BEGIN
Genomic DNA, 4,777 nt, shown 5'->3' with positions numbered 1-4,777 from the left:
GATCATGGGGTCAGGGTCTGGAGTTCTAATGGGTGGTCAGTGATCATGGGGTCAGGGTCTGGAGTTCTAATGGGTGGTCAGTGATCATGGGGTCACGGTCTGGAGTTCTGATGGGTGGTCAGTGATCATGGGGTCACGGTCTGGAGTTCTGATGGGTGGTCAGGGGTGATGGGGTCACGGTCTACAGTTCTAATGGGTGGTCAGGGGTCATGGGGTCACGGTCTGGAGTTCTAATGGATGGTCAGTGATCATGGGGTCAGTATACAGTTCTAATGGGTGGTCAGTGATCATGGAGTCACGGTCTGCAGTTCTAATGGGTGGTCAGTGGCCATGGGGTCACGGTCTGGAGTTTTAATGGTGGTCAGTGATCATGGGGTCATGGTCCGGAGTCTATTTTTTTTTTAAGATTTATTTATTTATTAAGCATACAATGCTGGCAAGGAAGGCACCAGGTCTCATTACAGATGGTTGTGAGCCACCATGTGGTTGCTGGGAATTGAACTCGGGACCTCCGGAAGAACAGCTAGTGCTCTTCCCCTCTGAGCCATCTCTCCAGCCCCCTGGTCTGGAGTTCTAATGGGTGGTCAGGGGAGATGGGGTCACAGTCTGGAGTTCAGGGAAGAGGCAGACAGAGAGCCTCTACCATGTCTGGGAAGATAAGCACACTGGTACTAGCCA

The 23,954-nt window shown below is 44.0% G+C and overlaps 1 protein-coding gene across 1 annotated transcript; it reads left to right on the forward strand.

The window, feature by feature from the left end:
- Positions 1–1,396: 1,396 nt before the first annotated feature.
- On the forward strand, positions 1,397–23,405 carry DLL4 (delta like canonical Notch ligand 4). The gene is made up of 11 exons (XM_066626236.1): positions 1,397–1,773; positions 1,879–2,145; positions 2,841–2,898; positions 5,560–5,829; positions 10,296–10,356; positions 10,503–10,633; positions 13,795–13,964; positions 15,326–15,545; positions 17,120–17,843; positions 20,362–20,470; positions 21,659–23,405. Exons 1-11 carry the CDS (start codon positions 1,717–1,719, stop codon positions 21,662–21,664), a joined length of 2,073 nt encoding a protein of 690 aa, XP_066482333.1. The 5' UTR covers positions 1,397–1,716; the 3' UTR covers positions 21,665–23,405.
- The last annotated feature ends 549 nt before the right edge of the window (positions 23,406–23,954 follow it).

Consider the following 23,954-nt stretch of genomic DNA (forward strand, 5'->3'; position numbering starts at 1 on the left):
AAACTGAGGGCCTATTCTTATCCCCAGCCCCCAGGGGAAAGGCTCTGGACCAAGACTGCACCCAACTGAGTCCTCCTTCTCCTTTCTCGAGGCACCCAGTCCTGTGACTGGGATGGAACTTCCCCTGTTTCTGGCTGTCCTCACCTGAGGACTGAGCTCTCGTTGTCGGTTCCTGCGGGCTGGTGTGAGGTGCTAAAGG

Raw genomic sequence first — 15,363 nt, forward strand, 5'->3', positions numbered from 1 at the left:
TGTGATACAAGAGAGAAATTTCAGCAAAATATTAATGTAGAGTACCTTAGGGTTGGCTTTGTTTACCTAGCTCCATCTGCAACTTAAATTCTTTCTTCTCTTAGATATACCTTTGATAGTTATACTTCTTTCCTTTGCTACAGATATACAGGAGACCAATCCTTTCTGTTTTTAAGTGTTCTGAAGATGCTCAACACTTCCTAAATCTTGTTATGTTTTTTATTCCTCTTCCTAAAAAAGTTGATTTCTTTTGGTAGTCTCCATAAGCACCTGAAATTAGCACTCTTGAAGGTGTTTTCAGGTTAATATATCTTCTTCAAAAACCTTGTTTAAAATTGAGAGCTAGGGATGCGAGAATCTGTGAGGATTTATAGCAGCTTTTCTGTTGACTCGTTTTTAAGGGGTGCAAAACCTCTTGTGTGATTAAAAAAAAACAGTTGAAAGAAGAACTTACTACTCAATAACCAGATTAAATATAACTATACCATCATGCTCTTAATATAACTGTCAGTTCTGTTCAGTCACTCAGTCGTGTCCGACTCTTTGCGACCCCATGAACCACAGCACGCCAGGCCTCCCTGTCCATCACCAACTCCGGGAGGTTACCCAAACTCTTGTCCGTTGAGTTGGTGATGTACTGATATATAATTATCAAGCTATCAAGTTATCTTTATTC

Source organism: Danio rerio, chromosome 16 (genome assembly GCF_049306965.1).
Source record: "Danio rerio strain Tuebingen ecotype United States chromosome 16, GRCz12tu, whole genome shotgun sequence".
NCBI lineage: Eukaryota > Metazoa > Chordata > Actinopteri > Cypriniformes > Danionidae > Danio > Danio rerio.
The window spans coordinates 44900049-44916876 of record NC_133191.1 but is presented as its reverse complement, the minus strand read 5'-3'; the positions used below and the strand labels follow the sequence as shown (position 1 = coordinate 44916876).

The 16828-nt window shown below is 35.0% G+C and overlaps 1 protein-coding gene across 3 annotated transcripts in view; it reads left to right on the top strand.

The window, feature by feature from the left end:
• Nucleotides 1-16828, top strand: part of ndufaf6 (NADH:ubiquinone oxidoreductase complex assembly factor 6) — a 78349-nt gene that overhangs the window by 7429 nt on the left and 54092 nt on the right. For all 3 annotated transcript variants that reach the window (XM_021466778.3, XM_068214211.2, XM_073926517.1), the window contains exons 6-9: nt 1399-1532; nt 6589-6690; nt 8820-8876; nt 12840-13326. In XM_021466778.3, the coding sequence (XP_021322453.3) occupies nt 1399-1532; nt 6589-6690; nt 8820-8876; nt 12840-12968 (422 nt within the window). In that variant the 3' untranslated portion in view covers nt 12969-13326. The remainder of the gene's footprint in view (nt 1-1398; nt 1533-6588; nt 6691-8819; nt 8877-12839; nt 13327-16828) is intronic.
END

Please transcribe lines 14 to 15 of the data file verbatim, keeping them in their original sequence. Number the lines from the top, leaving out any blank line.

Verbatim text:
NCBI lineage: Eukaryota > Metazoa > Chordata > Actinopteri > Cypriniformes > Danionidae > Danio > Danio rerio.
The window spans coordinates 44900049-44916876 of record NC_133191.1 but is presented as its reverse complement, the minus strand read 5'-3'; the positions used below and the strand labels follow the sequence as shown (position 1 = coordinate 44916876).